4. Ask for the business or support.  At the end of the day, we are all selling something.  Whether it is a product, a service or even ourselves, we are asking others to “buy” or “buy into” something we have.  The content and especially the presentation are all an extension of your self.  So practice, prepare and rehearse what it is you want people to leave thinking.  It’s your pitch.
  5. Keep slides to an absolute minimum.  If you can’t get your message across in fewer than 10 slides, you don’t know what you are saying or you are unable to articulate it effectively.  For presentations, less really is more but, granted, less is also harder to do well.
  6. Don’t overload each slide.  Use words and small fonts sparingly.  My general rule of thumb is to use no more than 10-15 words max per slide.  Think of each slide as a billboard advertisement.  Your audience are in their “mind’s car” and are already racing to the next meeting or thinking about what they will have for dinner tonight.  You have to get their attention in literally seconds.  Reading through lengthy, numerous PowerPoint sentences is a drudge and is exhausting work for the audience.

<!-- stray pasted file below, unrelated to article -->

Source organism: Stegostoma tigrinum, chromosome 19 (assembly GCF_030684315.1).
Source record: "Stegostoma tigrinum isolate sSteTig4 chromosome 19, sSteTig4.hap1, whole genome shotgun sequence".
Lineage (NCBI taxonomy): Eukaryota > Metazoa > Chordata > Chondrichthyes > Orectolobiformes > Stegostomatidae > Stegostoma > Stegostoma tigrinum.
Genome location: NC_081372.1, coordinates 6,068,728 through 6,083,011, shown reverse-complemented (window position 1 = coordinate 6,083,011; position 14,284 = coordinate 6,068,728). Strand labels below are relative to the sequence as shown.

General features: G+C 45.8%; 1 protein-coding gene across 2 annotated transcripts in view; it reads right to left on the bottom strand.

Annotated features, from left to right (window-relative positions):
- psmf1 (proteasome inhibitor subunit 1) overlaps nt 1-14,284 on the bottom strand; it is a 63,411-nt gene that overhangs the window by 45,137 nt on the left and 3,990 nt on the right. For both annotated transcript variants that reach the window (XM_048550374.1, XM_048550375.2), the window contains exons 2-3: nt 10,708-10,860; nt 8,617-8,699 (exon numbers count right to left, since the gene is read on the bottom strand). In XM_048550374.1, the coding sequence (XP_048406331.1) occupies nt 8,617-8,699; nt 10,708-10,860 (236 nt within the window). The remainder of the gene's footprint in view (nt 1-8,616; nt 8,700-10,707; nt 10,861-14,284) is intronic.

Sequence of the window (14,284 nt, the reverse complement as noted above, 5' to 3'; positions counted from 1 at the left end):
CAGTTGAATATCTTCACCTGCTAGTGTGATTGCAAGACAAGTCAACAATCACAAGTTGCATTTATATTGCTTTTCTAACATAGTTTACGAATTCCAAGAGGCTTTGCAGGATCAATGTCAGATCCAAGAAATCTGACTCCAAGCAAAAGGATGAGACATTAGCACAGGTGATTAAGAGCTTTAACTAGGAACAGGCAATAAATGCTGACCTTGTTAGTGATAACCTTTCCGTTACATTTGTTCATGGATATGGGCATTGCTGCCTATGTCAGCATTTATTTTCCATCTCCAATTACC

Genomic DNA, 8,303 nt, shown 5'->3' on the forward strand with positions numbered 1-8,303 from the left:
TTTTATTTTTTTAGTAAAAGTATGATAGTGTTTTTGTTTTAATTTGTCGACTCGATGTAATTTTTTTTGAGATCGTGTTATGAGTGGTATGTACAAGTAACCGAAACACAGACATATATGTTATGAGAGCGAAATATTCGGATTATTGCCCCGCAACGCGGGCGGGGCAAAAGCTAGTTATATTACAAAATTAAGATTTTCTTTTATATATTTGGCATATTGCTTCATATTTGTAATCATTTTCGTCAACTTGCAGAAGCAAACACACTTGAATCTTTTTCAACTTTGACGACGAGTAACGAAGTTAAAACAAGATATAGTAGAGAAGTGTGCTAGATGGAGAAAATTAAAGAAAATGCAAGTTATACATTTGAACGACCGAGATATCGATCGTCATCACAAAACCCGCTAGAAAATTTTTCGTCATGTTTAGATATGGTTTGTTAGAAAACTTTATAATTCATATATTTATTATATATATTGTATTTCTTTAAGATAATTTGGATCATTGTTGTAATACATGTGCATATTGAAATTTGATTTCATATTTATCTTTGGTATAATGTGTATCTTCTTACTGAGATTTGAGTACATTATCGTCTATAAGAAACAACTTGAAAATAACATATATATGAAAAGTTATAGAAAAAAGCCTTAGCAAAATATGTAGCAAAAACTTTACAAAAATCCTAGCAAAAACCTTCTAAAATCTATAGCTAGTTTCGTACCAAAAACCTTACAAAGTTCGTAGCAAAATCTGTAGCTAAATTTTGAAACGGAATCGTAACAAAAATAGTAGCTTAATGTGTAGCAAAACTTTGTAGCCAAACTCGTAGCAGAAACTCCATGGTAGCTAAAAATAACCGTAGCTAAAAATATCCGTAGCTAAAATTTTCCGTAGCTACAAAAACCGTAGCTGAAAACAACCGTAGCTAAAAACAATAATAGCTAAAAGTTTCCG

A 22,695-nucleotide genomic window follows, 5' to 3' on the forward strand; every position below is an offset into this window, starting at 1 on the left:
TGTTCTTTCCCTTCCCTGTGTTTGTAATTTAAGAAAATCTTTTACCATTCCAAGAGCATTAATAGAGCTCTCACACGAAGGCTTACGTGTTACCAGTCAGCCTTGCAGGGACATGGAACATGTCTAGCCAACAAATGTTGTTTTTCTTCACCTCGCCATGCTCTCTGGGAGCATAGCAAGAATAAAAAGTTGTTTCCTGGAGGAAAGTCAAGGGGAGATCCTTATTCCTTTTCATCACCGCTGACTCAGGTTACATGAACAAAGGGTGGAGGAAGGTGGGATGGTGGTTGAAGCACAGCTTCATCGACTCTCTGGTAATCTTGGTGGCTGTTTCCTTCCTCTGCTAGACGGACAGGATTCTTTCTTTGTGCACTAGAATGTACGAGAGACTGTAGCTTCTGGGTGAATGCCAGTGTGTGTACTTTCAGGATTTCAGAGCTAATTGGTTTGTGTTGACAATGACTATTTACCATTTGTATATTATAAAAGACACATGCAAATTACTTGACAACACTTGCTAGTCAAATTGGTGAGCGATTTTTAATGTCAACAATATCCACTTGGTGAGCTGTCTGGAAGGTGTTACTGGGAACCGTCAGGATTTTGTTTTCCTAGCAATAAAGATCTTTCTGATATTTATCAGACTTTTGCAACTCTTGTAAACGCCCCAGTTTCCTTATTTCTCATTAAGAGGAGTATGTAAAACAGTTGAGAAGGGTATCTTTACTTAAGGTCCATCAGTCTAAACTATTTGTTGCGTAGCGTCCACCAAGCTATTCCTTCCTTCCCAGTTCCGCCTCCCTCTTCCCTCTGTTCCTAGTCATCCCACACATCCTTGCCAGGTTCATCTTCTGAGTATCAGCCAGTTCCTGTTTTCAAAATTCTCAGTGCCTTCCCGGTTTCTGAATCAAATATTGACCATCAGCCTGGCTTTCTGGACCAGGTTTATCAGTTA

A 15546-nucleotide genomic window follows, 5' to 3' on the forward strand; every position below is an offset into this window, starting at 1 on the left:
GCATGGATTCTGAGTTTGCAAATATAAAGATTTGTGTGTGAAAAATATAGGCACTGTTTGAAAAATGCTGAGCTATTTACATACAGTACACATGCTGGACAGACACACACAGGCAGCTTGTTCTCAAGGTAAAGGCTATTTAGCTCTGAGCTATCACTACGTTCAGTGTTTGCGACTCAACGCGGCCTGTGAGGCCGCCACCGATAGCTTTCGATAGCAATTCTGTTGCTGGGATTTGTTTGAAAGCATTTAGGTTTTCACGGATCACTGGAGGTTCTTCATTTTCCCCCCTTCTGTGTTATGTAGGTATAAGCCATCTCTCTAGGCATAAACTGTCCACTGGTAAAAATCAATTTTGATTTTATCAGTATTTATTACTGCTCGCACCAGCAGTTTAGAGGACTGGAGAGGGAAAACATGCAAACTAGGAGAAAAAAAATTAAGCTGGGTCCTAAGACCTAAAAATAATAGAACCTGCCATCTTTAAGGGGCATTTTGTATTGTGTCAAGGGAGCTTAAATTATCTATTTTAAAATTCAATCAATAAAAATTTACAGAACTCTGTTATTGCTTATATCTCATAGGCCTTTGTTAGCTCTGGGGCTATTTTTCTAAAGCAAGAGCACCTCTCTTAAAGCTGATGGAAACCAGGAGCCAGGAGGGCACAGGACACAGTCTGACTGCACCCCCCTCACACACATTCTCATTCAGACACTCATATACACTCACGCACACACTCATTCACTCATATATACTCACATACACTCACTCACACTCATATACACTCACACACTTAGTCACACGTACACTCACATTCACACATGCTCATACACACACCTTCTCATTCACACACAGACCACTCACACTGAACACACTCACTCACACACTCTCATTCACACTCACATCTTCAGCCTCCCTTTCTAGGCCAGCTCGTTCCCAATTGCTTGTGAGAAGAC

7. Try to use no more than 3 bullet points per slide.  Aaaah the golden Rule of Three…  If you still have more points or bullets, then move them to another slide.
  8. Think in terms of headlines.  Avoid sentences if possible.  A bullet should be a high level summary of your key message.  A teaser or even a reminder of what you subject/topic is.  Don’t use the bullet or text to tell the story!  Similarly, don’t use an eye chart and then say to your audience “I don’t expect you to read all of this but….”
  9. Never read from the slide deck.  Reading from the slide deck is a sign of poor preparation.  It shows that you need this more as a crutch than as a springboard for discussion.  Above all, never turn your back to the audience while reading from the projection screen.  That’s just plain rude.  Instead, look at your audience.  Try to connect with each of them by ever so briefly locking with their eyes.
  10. Practice.  Unless you are a naturally gifted presenter and storyteller, rehearse what you are about to present.  Practice with colleagues until you know the content and message so well that you don’t need the slide deck.  A great presenter should be able to articulate the entire presentation without ANY slides.  Not a bad skill to develop, especially in instances where the projector is on the fritz or the PowerPoint file or computer aren’t working.  We’ve all been there…

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This entry was posted on December 3, 2012 by in Business Skills and tagged , , , , , , .

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Andrew Hyncik

Andrew Hyncik

Parifornia is the creation of Andrew Hyncik, an experienced International Marketing executive who's lived and worked for over 20 years in both Europe and North America.